Guest blogger Marcus Walsh, postdoctoral fellow at the Johns Hopkins School of Advanced International Studies (SAIS) Europe, questions whether the EU Mercosur framework protects the Amazon Rainforest or if it has exacerbated the prioritisation of business interests. 

European Union Mercosur Locator. Image credit: Wiki

In reacting to the recent fires in the Amazon as a result of prioritization of business interests by the Brazilian administration, the EU Commission has stated that the Brazilian President Jair Bolsonaro has put the EU-Mercosur trade deal in jeopardy. To expand the domestic economy through greater access to land, the Bolsonaro administration has promoted business interests through environmental deregulation while marginalizing indigenous groups of the Amazon. As one of his first political acts as President, Bolsonaro placed the Ministry of the Environment under the control of the Ministry of Agriculture.  The merger of the two ministries has allowed the Bolsonaro administration to push through the political interests of the domestic and international farming lobby.

As a response, Ireland and France have threatened to pull out of trade negotiations with the Mercosur trading bloc. The political statements from both countries are a reflection of the public outrage from environmental groups and the greater public throughout the globe as a result of Brazil’s lack of commitment to the environment.

President Macron’s statement that the Brazilian President “lied to him” about his commitment to climate change as part of the Mercosur trade deal has been interpreted by critics in Brazil as Macron’s political strategy to gain visibility and political control at the G7 summit. Also, critics feel that Macron has been opportunistic by taking advantage of a changing discussion in Europe on the environment for his own political success.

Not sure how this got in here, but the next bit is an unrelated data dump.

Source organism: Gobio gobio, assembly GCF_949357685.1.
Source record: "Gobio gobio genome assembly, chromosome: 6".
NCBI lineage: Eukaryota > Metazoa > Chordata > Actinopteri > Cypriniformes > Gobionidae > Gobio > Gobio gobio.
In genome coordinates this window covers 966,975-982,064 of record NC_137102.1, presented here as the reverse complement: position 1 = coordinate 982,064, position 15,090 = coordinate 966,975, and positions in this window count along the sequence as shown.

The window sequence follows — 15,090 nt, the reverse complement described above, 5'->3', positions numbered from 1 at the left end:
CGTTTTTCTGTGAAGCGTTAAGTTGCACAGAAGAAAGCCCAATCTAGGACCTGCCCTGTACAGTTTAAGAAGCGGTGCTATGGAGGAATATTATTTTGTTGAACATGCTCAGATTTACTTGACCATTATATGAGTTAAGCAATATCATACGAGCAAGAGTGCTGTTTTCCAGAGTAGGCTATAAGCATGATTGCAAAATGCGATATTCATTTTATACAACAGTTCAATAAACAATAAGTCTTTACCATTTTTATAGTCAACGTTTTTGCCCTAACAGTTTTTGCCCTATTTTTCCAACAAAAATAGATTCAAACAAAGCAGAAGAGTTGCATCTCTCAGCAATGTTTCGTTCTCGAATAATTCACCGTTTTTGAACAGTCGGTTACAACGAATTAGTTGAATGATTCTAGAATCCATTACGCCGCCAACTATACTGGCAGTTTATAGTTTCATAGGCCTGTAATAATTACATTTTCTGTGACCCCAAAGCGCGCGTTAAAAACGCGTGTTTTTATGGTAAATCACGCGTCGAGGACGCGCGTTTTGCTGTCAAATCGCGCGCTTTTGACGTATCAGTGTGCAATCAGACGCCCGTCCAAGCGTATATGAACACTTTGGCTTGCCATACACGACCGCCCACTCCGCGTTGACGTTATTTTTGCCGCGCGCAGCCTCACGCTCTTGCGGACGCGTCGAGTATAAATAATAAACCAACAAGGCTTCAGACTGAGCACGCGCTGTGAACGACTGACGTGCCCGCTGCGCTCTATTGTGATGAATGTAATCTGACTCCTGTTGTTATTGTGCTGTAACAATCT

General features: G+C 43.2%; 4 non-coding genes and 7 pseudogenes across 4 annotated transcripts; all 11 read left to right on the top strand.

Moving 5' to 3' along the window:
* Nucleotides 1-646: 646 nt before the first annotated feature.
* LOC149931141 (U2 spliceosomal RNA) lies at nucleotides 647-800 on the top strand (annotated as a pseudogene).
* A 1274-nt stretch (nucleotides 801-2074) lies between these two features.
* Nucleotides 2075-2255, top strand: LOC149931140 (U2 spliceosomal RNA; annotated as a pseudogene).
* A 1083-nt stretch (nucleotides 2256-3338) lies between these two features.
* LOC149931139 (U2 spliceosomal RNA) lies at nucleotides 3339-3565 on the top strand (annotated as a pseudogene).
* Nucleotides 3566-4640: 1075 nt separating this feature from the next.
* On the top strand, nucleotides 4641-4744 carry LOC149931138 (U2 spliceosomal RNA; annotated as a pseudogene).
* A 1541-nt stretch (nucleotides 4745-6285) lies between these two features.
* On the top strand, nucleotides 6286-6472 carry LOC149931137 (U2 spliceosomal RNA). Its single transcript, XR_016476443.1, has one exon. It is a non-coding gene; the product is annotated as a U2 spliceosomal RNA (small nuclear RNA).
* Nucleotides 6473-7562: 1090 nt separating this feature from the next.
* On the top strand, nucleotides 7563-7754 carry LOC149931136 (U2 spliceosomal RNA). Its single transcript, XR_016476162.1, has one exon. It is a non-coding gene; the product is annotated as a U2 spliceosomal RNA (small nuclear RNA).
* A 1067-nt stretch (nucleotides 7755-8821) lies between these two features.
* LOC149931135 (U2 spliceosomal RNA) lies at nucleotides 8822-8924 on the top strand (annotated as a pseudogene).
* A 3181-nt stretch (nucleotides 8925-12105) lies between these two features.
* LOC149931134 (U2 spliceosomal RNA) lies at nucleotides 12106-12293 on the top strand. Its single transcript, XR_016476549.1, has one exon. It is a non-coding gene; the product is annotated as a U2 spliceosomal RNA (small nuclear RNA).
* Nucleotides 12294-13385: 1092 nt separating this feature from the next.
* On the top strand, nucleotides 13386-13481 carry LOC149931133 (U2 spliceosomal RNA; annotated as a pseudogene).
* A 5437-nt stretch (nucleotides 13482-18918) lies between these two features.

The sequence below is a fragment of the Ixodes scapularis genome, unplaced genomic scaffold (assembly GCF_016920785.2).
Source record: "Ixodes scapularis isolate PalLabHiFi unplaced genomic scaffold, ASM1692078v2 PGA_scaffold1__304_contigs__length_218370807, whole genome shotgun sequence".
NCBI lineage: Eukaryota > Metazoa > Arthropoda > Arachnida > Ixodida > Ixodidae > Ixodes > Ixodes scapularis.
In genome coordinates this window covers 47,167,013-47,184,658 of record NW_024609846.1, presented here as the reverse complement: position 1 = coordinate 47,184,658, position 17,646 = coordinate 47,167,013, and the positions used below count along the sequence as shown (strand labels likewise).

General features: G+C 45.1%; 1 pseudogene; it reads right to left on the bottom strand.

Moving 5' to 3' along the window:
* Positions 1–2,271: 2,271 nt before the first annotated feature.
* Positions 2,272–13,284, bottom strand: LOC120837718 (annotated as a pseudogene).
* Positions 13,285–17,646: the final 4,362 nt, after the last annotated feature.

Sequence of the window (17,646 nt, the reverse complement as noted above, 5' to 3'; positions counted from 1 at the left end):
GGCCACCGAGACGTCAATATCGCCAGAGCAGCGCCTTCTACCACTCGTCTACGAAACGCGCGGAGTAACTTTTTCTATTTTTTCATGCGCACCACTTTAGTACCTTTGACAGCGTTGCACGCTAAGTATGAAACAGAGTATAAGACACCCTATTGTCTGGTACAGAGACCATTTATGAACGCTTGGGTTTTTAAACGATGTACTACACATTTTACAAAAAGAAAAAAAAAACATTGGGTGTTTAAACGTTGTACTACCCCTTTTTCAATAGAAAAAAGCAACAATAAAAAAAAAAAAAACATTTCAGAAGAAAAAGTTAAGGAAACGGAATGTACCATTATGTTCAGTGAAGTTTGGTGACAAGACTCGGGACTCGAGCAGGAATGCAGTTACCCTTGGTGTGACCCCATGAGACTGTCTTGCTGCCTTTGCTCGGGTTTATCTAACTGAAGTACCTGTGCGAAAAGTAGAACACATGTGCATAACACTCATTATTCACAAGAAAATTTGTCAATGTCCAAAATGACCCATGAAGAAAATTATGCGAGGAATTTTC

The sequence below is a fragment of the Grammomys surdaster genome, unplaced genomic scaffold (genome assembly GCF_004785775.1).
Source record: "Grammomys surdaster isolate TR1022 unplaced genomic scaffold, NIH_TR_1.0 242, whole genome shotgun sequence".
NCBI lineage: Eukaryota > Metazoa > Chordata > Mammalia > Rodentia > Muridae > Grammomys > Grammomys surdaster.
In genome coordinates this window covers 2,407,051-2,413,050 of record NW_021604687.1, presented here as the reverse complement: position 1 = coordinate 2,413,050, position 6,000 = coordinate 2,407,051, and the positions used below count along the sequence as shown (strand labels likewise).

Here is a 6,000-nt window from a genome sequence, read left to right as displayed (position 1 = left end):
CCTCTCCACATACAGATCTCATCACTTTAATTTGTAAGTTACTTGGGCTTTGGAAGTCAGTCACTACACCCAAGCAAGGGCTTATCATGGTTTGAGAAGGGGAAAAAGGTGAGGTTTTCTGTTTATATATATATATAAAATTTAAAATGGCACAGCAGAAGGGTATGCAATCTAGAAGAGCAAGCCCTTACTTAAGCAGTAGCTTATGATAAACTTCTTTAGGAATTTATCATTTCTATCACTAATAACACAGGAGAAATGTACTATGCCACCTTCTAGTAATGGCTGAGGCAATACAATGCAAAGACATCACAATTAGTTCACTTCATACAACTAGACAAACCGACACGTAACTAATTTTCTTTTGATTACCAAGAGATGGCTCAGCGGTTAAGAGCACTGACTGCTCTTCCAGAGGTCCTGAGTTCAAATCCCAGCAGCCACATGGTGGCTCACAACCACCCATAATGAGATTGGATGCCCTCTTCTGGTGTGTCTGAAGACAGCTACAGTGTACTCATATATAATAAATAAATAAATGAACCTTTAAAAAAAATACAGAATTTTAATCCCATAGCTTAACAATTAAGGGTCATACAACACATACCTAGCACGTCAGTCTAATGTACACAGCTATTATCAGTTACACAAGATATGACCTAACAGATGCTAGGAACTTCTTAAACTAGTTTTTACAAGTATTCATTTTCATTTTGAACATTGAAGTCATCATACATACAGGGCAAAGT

The EU is right to place blame on the current Brazilian administration for environmental mismanagement because the EU-Mercosur legal framework in the trade deal has exacerbated the prioritization of business interests and has helped manipulate the domestic environmental agenda.

The fires in the Amazon have placed Brazilian domestic politics and the EU-Mercosur trade deal at the forefront of global politics. Threats from European countries to pull out of the trade deal hinder the development and strengthening of environmental policy and economic sustainability. They also challenge the sovereignty of the Brazilian state which could have severe ramifications on developing future trade deals.

The changing political rhetoric at the G7 summit raises the question: How committed is the EU on prioritizing environmental policy in the trade agreement? An analysis of the EU treaty law and the trade deal demonstrates clear signs that loopholes are enacted to protect European business interests in the addressing of environmental obligations.

To get serious about environmental obligations, the EU and European countries need to address regulatory capacity and the decentralization of institutional oversight in the trade deal to reassess its environmental obligations.